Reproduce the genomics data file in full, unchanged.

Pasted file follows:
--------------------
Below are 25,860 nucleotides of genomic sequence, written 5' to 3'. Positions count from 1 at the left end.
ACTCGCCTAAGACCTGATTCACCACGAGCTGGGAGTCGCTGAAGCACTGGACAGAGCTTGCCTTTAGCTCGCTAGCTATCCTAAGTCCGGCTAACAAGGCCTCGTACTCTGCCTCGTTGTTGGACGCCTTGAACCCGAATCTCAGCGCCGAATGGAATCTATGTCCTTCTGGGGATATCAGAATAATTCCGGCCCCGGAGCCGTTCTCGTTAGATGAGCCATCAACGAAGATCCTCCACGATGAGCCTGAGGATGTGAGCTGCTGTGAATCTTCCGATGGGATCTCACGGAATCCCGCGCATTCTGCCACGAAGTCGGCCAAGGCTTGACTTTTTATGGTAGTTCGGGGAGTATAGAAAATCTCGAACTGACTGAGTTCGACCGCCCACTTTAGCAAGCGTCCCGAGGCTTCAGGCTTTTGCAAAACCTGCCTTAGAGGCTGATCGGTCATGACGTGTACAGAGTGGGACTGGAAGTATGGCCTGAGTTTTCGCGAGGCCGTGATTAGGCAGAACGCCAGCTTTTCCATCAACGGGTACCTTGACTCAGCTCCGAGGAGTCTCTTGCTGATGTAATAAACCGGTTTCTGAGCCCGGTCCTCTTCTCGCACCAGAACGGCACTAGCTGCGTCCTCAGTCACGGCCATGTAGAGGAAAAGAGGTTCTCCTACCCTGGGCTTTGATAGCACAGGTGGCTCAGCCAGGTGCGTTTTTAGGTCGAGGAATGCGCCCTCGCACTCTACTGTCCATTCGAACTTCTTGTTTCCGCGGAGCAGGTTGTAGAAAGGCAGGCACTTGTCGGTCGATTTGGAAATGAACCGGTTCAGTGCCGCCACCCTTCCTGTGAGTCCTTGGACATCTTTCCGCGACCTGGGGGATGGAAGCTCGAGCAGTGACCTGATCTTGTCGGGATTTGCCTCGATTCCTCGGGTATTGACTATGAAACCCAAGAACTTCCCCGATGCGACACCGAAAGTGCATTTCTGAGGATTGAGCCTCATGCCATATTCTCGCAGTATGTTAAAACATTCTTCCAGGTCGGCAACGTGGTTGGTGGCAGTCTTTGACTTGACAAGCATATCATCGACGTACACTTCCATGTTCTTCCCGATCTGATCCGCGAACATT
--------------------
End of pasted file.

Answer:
Below are 25,860 nucleotides of genomic sequence, written 5' to 3'. Positions count from 1 at the left end.
ACTCGCCTAAGACCTGATTCACCACGAGCTGGGAGTCGCTGAAGCACTGGACAGAGCTTGCCTTTAGCTCGCTAGCTATCCTAAGTCCGGCTAACAAGGCCTCGTACTCTGCCTCGTTGTTGGACGCCTTGAACCCGAATCTCAGCGCCGAATGGAATCTATGTCCTTCTGGGGATATCAGAATAATTCCGGCCCCGGAGCCGTTCTCGTTAGATGAGCCATCAACGAAGATCCTCCACGATGAGCCTGAGGATGTGAGCTGCTGTGAATCTTCCGATGGGATCTCACGGAATCCCGCGCATTCTGCCACGAAGTCGGCCAAGGCTTGACTTTTTATGGTAGTTCGGGGAGTATAGAAAATCTCGAACTGACTGAGTTCGACCGCCCACTTTAGCAAGCGTCCCGAGGCTTCAGGCTTTTGCAAAACCTGCCTTAGAGGCTGATCGGTCATGACGTGTACAGAGTGGGACTGGAAGTATGGCCTGAGTTTTCGCGAGGCCGTGATTAGGCAGAACGCCAGCTTTTCCATCAACGGGTACCTTGACTCAGCTCCGAGGAGTCTCTTGCTGATGTAATAAACCGGTTTCTGAGCCCGGTCCTCTTCTCGCACCAGAACGGCACTAGCTGCGTCCTCAGTCACGGCCATGTAGAGGAAAAGAGGTTCTCCTACCCTGGGCTTTGATAGCACAGGTGGCTCAGCCAGGTGCGTTTTTAGGTCGAGGAATGCGCCCTCGCACTCTACTGTCCATTCGAACTTCTTGTTTCCGCGGAGCAGGTTGTAGAAAGGCAGGCACTTGTCGGTCGATTTGGAAATGAACCGGTTCAGTGCCGCCACCCTTCCTGTGAGTCCTTGGACATCTTTCCGCGACCTGGGGGATGGAAGCTCGAGCAGTGACCTGATCTTGTCGGGATTTGCCTCGATTCCTCGGGTATTGACTATGAAACCCAAGAACTTCCCCGATGCGACACCGAAAGTGCATTTCTGAGGATTGAGCCTCATGCCATATTCTCGCAGTATGTTAAAACATTCTTCCAGGTCGGCAACGTGGTTGGTGGCAGTCTTTGACTTGACAAGCATATCATCGACGTACACTTCCATGTTCTTCCCGATCTGATCCGCGAACATT